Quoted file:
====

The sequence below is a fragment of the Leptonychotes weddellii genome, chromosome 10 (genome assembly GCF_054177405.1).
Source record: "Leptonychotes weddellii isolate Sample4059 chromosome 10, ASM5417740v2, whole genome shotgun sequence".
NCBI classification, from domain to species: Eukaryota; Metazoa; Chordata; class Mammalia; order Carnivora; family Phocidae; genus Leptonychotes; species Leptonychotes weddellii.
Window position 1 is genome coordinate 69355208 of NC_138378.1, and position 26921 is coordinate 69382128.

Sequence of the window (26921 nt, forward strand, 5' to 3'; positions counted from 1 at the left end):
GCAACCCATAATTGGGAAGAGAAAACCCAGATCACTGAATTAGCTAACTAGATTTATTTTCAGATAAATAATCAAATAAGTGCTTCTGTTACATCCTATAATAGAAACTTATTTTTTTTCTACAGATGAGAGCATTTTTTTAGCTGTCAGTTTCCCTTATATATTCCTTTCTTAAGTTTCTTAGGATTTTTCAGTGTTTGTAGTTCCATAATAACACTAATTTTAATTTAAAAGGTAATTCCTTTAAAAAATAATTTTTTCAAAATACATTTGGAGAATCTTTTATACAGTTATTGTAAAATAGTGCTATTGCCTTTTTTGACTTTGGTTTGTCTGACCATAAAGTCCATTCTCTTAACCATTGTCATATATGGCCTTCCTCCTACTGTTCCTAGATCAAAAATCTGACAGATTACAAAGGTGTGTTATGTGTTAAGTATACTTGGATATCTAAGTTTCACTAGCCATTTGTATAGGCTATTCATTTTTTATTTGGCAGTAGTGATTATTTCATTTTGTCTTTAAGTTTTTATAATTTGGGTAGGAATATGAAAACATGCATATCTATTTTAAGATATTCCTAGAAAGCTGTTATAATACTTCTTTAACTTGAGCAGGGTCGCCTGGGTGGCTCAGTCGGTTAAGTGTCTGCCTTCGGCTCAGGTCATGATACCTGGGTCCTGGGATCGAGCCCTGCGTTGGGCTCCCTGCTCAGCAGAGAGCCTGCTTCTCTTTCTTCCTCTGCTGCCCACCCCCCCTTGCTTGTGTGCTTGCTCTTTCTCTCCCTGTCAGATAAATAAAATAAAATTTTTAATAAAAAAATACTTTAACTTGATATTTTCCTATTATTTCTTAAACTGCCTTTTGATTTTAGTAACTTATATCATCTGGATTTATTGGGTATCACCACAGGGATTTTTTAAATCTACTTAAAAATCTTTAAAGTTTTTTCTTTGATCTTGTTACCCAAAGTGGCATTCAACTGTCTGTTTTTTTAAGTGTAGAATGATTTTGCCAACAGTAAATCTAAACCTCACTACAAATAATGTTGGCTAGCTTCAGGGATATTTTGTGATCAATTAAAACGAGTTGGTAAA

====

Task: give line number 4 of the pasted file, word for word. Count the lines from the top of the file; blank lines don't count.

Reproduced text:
Window position 1 is genome coordinate 69355208 of NC_138378.1, and position 26921 is coordinate 69382128.